It is a question that you will face, should you deign to start a blog (or column, journal, etc.).

EUTHYPHRO: Why do you have a blog?

YOU: Because it exercises my urchin mind and I want to share my meager kibbles with SearchEngineGod.

Weak answer. Too cliché. We must find a better answer.

10 weeks later…

YOU: Friend, ask me “Why do you have a blog?” again!

EUTHYPHRO: You still have a blog?

YOU: —Yes. I implore you, repeat your question of ten weeks heretofore.

EUTHYPHRO: Why do you have a blog?

YOU: I wrote a blog post to answer that thoroughly.

EUTHYPHRO: [flees]

Why write a blog:

  • If it isn’t indexed, it doesn’t exist. Content that is difficult to find will reach very few people.
  • Publishing has never been easier. The printing press afforded the unordained voice an audience beyond the town square, disturbing the Church¹, and later the Crown², as digital media disturb the Press now.
  • Documentation matters.
    • Fred Brooks elucidates: “Only when one writes do the gaps appear and the inconsistencies protrude. The act of writing turns out to require hundreds of mini-decisions, and it is the existence of these that distinguishes clear, exact policies from fuzzy ones.”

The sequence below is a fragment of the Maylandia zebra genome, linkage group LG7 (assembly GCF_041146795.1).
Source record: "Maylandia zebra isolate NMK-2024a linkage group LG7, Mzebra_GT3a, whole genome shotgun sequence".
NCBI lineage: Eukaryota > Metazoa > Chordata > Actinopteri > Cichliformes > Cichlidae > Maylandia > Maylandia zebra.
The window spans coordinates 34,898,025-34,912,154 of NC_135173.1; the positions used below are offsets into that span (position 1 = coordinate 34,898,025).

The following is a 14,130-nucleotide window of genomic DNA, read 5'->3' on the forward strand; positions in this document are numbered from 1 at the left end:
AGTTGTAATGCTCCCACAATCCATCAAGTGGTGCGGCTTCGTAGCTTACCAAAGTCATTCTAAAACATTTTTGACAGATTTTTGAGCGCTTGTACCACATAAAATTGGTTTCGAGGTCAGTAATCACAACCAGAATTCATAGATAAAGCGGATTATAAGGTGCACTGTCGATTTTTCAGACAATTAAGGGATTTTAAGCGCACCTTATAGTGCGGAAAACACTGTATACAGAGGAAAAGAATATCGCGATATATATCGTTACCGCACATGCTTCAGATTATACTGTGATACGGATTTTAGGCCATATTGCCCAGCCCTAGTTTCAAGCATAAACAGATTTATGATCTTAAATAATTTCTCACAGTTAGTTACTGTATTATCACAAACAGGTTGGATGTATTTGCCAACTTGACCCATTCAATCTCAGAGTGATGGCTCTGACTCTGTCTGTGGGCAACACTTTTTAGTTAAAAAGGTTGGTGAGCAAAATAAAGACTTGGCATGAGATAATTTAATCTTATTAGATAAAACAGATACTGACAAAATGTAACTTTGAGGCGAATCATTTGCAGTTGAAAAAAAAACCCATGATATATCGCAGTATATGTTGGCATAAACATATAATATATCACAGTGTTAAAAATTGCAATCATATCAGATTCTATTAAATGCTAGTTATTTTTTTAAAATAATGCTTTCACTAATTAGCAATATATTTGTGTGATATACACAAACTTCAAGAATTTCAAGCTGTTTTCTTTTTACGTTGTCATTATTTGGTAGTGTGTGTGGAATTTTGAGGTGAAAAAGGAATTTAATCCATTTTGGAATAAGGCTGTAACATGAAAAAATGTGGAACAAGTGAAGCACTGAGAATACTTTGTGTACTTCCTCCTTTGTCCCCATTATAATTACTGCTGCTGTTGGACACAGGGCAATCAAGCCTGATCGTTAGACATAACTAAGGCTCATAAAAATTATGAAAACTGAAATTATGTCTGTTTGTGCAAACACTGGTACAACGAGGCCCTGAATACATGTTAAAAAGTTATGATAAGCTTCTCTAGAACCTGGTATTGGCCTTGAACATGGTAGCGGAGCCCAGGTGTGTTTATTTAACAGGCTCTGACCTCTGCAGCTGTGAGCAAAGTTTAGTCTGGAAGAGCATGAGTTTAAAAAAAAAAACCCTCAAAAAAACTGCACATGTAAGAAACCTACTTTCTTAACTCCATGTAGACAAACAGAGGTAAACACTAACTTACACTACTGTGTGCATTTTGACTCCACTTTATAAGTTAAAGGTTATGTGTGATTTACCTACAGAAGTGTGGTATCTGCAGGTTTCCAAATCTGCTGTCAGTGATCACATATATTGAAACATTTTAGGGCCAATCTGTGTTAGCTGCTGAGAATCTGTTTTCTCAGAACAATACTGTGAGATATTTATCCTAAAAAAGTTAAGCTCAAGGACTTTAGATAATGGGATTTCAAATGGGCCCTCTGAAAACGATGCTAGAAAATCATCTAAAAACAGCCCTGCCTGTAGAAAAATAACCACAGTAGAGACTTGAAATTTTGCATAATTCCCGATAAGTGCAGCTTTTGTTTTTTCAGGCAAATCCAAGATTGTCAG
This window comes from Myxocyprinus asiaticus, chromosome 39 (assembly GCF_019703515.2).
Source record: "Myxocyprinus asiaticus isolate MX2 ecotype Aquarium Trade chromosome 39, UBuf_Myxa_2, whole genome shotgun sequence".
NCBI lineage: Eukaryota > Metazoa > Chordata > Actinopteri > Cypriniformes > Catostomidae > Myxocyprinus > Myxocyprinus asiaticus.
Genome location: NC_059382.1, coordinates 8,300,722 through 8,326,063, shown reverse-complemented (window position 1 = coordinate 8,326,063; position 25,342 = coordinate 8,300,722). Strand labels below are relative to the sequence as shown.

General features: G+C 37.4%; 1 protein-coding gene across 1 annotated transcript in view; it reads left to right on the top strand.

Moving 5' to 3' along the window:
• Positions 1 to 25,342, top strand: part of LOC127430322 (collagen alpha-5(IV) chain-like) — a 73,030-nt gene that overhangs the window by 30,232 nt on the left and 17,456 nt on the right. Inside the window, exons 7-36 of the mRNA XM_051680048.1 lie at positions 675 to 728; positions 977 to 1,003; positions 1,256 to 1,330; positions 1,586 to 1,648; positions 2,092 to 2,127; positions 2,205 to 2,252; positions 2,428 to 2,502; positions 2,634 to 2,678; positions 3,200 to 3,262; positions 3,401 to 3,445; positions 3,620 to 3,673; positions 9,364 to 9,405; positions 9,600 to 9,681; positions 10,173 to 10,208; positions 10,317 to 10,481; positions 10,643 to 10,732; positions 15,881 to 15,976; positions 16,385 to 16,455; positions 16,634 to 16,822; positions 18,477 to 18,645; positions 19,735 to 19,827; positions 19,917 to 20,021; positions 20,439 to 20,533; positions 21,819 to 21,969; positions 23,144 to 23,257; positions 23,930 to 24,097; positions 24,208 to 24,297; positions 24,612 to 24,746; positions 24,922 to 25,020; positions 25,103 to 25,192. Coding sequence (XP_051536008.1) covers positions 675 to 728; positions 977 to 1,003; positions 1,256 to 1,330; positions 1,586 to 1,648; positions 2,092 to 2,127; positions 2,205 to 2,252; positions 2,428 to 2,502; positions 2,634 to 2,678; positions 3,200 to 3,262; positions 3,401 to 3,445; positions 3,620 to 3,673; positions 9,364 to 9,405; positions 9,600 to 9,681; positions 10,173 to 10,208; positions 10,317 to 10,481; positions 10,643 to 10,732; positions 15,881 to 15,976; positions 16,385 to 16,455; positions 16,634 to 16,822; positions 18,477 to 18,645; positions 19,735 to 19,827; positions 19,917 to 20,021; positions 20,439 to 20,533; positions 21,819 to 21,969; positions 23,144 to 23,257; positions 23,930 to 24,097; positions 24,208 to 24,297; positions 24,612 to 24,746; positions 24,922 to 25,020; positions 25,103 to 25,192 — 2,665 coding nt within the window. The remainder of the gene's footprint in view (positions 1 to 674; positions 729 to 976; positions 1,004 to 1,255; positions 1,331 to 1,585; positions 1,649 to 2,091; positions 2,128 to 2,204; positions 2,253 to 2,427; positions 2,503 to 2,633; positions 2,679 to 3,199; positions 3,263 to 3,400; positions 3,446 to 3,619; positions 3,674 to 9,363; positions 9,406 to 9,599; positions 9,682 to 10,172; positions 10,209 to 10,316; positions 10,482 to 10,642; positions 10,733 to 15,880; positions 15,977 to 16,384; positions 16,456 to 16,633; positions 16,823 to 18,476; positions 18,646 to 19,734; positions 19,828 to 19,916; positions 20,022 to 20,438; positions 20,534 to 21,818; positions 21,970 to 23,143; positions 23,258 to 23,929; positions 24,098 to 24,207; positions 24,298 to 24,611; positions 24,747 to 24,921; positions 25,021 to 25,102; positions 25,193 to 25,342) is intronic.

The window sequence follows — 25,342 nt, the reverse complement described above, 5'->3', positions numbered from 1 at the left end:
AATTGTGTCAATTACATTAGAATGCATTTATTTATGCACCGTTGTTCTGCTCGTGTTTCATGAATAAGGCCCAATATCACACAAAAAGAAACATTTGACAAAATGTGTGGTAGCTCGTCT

• Writing is a mnemonic (and error-correction) device: writing = grokking.
    • Ed Boyden pontificates: “Synthesize new ideas constantly. Never read passively. Annotate, model, think, and synthesize while you read… Document everything obsessively. … Much of creativity is learning how to see things properly…”
  • Publishing—even informally—forces you to finish thoughts/tasks/experiments/projects, whereby to put them in a form that is presentable to an audience.
  • Writing answers questions that even you may struggle to answer, such as:
    • What have you been up to?
    • What did you do last year?
    • What’s new in your fabulous life?
  • Production. You have studied, and pondered, and mastered difficult concepts–but what have you produced? What is the result of these ministrations, beyond erudite ether? Are you boiling your experiences and annealing your thoughts into a tangible form?

  1. Eisenstein, Elizabeth L. The printing press as an agent of change: communications and cultural transformations in early-modern Europe, Volumes 1-2. Cambridge University Press, 1994. 330-331. “Partly because religious dissent was implemented by print, it could leave a much more indelible and far-reaching impression than dissent had ever left before.”
  2. Emerson, Everett H. American literature, 1764-1789: the Revolutionary years. Univ of Wisconsin Press, 1977. 19. “pamphlets were a major literary weapon.”